Some Observations About St. George’s Immediate Future

During the several month of campaigning for St. George City Mayor and City Council seats many issues were raised.

Some of those issues were simply manufactured to benefit or intentionally injure one or more candidates.  What most candidates came through with were some central concepts that in fact do need attention.  Unfortunately, a couple of candidates used those issues to tear down others rather than build up the community.  I point that out here once, and then I will leave it alone.

It is time to move forward.

In January, 2014 two new people will be seated on the City Council; Michele Randall and Joe Bowcutt.  Additionally, current Councilman Jon Pike will take over as Mayor.  These three along with Councilmen Gil Almquist and Jimmie Hughes will be faced with a critical choice.  That choice will be who to select to replace Mr. Pike as a council member.  Then together those six will set a tone and course for the future of St. George City.

Some former candidates have already indicated their intent to apply to sit in the seat to be vacated by Mr. Pike.  There will likely be other people that will join the list of “potentials”.

None of the City Council members should be a “rubber stamp” for another member of the governing body.  Likewise, it will not be beneficial for a group of council members to band together in some form of partisan-style unity.  Yet, also no member of the city council should standout as as perpetual opponent of all or any other members.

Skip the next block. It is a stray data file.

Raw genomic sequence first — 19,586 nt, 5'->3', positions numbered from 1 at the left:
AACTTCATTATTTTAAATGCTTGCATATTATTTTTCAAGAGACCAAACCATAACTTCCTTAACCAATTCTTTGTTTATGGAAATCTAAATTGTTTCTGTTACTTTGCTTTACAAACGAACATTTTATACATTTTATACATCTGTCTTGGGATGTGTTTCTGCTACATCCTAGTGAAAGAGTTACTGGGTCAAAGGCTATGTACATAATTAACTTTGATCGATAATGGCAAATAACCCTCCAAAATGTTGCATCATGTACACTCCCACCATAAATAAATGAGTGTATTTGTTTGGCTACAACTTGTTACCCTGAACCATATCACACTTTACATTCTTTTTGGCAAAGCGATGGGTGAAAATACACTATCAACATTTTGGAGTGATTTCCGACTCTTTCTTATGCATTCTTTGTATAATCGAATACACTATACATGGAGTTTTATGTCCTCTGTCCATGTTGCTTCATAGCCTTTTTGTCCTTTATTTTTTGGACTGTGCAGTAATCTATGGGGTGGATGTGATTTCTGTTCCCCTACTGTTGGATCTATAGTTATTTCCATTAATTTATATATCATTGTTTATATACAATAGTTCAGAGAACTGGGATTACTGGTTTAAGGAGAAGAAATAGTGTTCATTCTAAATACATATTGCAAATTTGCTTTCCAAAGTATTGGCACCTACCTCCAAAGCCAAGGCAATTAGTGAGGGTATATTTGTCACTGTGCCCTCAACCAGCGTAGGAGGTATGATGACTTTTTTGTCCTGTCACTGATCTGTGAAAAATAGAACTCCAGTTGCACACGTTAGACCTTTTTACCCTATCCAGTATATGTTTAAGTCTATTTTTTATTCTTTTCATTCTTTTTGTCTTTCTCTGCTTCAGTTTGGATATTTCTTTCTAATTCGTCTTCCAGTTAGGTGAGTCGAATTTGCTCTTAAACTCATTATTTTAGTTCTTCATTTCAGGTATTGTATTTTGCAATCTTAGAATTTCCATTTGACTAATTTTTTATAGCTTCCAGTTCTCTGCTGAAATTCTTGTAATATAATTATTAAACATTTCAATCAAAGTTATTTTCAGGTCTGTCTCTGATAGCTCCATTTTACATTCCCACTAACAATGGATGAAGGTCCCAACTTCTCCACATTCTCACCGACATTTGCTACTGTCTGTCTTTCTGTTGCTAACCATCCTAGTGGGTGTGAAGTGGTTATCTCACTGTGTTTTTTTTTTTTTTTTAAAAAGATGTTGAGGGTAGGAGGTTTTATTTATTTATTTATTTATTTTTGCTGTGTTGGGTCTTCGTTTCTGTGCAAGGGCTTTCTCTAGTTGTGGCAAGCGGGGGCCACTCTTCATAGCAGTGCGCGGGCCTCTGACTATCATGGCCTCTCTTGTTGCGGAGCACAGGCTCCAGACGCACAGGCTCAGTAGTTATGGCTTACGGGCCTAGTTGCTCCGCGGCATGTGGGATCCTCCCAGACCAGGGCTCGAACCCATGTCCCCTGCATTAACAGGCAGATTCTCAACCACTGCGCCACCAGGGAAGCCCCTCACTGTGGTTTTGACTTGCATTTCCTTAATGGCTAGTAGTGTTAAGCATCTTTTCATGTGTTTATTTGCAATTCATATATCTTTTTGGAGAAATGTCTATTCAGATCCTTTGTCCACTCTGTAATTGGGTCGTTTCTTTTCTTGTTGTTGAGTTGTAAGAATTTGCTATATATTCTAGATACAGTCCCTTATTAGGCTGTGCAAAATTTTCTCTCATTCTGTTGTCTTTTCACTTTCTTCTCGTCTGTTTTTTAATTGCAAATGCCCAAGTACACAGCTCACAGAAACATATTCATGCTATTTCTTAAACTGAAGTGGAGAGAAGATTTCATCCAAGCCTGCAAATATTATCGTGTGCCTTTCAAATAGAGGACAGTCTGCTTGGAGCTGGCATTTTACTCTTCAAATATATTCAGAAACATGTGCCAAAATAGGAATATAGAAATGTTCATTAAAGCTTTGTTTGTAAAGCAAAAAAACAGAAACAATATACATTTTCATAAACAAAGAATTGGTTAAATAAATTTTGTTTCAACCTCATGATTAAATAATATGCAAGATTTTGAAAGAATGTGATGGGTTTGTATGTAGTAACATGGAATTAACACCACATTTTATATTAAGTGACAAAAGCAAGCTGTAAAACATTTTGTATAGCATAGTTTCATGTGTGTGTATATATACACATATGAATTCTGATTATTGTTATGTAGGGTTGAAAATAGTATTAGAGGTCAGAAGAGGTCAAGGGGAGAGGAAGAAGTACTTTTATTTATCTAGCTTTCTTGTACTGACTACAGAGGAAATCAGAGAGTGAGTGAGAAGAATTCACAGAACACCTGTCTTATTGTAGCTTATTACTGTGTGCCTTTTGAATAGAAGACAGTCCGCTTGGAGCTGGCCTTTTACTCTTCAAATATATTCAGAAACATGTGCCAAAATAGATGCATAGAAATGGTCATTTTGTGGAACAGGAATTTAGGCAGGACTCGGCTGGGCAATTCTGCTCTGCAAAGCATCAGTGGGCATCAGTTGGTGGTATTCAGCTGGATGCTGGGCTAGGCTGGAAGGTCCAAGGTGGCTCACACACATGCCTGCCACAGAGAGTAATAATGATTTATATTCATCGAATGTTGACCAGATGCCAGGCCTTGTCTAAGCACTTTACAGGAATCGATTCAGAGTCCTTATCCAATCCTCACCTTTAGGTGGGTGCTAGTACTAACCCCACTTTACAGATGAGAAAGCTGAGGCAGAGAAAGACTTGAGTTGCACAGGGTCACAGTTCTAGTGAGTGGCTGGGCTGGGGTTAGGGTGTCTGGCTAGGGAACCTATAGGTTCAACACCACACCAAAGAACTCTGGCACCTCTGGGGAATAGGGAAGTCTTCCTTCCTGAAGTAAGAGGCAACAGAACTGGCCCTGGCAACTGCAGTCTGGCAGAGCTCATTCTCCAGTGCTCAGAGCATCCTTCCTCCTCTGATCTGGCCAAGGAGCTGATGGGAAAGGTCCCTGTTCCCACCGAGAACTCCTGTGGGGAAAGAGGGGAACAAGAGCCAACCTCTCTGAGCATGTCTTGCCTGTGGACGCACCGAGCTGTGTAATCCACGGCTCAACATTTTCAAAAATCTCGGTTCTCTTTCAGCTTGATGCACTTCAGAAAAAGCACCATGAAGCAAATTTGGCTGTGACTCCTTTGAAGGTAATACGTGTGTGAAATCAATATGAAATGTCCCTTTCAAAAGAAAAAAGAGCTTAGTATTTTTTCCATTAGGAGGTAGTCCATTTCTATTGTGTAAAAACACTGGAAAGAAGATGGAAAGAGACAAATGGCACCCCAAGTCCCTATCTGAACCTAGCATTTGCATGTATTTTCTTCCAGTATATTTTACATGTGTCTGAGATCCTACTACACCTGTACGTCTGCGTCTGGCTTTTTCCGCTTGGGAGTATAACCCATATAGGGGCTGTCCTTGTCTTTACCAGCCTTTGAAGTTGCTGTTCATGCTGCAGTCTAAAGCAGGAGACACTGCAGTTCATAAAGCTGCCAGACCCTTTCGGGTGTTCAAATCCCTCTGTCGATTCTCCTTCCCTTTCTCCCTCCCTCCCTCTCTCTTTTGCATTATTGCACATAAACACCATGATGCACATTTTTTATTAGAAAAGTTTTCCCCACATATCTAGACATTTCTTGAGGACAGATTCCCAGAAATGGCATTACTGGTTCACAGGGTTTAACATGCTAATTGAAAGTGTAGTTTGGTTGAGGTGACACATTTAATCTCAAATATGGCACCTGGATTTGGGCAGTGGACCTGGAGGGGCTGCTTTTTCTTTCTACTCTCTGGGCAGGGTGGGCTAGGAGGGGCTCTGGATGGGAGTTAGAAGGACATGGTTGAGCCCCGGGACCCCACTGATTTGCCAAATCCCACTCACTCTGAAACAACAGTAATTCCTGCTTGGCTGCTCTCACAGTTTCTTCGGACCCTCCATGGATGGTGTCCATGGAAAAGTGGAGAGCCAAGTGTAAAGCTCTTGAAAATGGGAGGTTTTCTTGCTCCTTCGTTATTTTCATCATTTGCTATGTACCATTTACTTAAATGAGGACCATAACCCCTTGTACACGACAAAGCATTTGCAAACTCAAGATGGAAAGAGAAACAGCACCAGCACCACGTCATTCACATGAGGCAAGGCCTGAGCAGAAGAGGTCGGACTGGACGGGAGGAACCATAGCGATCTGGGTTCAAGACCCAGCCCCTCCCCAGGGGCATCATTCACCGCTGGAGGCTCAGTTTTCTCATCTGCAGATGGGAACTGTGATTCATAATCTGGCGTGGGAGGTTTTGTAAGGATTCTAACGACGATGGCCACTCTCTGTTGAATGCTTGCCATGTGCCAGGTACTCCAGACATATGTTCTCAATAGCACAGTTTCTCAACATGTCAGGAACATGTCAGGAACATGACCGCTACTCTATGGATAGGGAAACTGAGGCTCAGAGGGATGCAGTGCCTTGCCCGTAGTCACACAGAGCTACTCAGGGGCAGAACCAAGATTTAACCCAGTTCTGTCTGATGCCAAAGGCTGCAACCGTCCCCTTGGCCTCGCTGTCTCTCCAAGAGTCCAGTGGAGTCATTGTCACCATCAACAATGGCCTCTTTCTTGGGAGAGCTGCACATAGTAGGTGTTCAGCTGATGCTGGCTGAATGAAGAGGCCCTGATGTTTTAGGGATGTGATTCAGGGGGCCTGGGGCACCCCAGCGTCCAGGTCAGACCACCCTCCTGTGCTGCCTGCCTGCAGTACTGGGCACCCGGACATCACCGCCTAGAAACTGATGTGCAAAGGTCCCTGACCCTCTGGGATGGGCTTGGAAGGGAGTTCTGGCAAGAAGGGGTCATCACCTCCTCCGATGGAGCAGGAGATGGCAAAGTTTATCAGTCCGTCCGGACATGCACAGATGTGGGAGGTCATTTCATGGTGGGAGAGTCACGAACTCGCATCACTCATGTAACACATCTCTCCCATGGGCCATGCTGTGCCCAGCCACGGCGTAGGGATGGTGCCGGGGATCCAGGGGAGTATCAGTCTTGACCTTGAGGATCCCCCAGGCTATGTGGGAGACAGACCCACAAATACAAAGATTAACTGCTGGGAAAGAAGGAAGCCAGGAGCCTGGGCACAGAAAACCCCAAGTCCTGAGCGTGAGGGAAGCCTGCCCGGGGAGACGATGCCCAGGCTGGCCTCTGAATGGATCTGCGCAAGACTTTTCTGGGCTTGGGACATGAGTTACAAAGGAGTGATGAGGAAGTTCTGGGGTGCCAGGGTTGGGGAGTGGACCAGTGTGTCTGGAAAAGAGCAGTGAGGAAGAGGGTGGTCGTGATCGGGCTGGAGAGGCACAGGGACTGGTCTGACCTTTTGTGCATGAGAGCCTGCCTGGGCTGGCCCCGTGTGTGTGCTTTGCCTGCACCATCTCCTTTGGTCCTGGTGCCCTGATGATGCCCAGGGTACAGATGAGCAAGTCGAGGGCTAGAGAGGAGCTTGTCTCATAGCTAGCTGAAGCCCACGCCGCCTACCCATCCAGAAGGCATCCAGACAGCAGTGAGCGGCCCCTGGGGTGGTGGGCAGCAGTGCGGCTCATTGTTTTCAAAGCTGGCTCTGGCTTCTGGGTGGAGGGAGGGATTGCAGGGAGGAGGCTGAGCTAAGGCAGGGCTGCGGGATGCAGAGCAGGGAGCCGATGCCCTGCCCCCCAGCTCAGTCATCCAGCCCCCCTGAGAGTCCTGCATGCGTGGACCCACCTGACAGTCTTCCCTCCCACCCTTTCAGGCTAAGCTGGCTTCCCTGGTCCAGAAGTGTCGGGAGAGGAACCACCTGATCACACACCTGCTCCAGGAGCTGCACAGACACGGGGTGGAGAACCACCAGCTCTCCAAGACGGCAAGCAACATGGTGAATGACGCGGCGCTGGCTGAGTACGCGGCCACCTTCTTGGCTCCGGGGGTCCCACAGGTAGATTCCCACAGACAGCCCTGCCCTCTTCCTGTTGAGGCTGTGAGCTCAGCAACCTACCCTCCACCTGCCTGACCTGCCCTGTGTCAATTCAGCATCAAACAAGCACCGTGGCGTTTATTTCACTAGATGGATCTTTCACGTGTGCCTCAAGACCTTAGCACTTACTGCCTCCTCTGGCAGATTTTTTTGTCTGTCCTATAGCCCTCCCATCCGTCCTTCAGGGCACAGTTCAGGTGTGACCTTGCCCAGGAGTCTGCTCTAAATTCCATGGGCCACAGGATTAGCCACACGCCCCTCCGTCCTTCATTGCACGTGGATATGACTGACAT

Each member of the city council should be independent enough to stand firmly and resolutely for what they believe.  All the same each member should be committed to working as a team.  However, it should be done in a spirit of cooperation that never co-opts genuinely held views for the benefit of the whole city.  I believe that is what the council should be seeking when the interview for the person to fill the seat to be vacated by Jon Pike.

During the campaign the issue of transparency came up.  Several candidates spoke to that issue.  Some of the real and frivolous issues raised special interests groups also came back to that issue.

The newly elected governing body ought to focus on that transparency.  Specific and almost immediate steps should be taken by the city council to assure openness in access by the public to them and the administrative structure.

  1. From the outset the city council should begin amending its agenda to include an opportunity for the public to address them with concerns:  For example at the early part of the agenda there could be an item such as: “Public Input-This portion of the meeting is reserved for persons desiring to address the City Council on any matter not on this agenda, and over which the City Council has jurisdiction. Please state your name for the record and limit your comments to three minutes.”
  2. The City Council has access to the agenda via the City’s website, as does the public.  However, the City Council also has access to all the background information for the items on the City Council agenda.  It appears from the city website that the public does not have access to that public information, and they should.  All backup materials for any agenda item (other than closed session materials) should be made available to the public via the city website.